The 2006 New American Home

The New American Home 2006: Introduction

The New American Home 2006: Introduction

Set long and narrow across a lakefront lot of a budding new community west of Orlando, Fla., The New American Home 2006 looks good from any angle of approach.

SMART PLAN: The home's decidedly linear, two-story floor plan takes maximum advantage of lake views along the rear of the property. Private spaces are pushed to the ends, such as the master bath and closet on one side and the guest suite and one-car garage (topped by spa room and home theater) on the other, a scheme that not only separates them from daily activity, but also preserves views for those spaces that truly deserve and need them. Notice the garages, too: The four bays are split up and turned away or set back from the front elevation on one end of the lot, thus diminishing their mass and bulk. But they also access the house where you'd want them to, directly into the kitchen and the passage past the elevator and rear stairs ... with a separate door to the motor court, to boot.

The New American Home 2006: The Floor Plan

Purposely narrowed to a one-room depth along most of its footprint, the floor plan of The New American Home 2006 is decidedly extroverted, taking advantage of lake views, natural light, and prevailing breezes afforded by a 149-foot lot to deliver a variety of benefits to the homeowners and the house.

The New American Home 2006: Pursuits

The New American Home 2006: Pursuits

There's no doubt this house has a lot of wide-open spaces, room to satisfy any size gathering.

The New American Home 2006: Panoramic Pleasures

The New American Home 2006: Panoramic Pleasures

The home's high-performance windows and patio doors, set along the rear elevation's northern exposure, enable large expanses of glass that allow views from every room without significant solar heat gain into the interior spaces.

The New American Home 2006: Outdoor Splendor

The New American Home 2006: Outdoor Splendor

Marveling at the pool and its inset planters or longing for the loggia and its amenities is only half of the story.

The New American Home 2006: Formal Function

The New American Home 2006: Formal Function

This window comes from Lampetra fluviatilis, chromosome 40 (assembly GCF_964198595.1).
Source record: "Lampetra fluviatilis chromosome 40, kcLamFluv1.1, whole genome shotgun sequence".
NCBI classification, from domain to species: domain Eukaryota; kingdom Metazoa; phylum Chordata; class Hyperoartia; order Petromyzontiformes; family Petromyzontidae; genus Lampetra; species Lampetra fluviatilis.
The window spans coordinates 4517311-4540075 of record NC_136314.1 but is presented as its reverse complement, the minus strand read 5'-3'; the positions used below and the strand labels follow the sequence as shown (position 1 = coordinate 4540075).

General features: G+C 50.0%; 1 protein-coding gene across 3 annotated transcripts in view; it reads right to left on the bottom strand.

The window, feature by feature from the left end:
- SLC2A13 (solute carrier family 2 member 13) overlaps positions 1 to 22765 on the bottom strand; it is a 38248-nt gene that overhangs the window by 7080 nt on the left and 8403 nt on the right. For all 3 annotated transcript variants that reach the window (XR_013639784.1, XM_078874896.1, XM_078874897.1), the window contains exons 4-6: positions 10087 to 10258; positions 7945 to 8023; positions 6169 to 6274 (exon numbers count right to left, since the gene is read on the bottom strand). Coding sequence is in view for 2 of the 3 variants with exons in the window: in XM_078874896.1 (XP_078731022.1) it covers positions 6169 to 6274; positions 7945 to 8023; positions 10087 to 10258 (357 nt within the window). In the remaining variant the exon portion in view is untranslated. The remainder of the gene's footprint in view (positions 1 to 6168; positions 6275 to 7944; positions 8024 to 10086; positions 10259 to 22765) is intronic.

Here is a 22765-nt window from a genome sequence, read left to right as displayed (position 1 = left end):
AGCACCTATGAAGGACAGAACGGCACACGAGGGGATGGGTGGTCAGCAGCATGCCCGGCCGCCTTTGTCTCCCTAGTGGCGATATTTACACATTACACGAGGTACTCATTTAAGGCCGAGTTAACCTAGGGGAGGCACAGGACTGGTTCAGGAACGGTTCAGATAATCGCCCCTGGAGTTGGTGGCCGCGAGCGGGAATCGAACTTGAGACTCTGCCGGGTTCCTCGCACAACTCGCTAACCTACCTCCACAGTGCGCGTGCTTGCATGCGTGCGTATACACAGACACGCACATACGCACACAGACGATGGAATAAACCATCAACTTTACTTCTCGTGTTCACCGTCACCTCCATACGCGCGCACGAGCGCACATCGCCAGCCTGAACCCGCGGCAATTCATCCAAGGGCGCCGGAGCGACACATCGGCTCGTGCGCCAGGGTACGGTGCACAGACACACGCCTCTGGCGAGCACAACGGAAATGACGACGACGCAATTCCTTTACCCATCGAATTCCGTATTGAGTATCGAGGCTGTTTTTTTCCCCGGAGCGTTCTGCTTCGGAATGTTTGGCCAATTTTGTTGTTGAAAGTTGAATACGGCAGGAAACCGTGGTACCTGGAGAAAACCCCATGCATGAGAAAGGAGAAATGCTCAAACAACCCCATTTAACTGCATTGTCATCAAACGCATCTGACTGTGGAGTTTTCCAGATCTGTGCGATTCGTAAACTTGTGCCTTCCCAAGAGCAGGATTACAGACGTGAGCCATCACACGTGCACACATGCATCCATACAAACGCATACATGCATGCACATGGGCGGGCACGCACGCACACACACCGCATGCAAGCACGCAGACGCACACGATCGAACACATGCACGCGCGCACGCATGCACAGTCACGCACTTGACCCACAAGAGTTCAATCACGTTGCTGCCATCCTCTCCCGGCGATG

The space also effectively distances the less formal rooms of the house—the kitchen, family room, and loggia behind the dining room—from the privacy of the office, library, and master suite found beyond the parlor.

The New American Home 2006: Hangouts

The New American Home 2006: Hangouts

Here, there's an attractive option just upstairs: a game room with access to the upper loggia (complete with its own outdoor kitchen and bar area), as well as a nearby home theater.

The New American Home 2006: Kids' Quarters

The New American Home 2006: Kids' Quarters

Get this: teens and young adults don't really like lots of fanfare in their rooms, much less a lame impression of what's cool with the kids.

BUILT RIGHT: Alex and Jan Hannigan (above, third and fourth from the left) led an on-site team that included (from left) structural engineer Lee Smith of Engineering Services Group; interior designer and merchandiser Donnie Saxon of Saxon-Clark Furniture and Design; Scott Redmon, owner of landscape architecture firm Redmon Design Co.; and Tom Davis, production manager for Hannigan Homes.

The New American Home 2006: Team Effort

The New American Home program is a long haul for everyone involved, beginning nearly two years before the house debuts in the host city of the annual International Builders' Show.

The New American Home 2006

Designing a house “by committee” is, as any architect or builder will tell you, a patently insane notion. Yet every year since 1984, The New American Home has done it in spectacular fashion, bringing together the world's leading suppliers and a host of consultants and valued trade partners to assist the design-build team.

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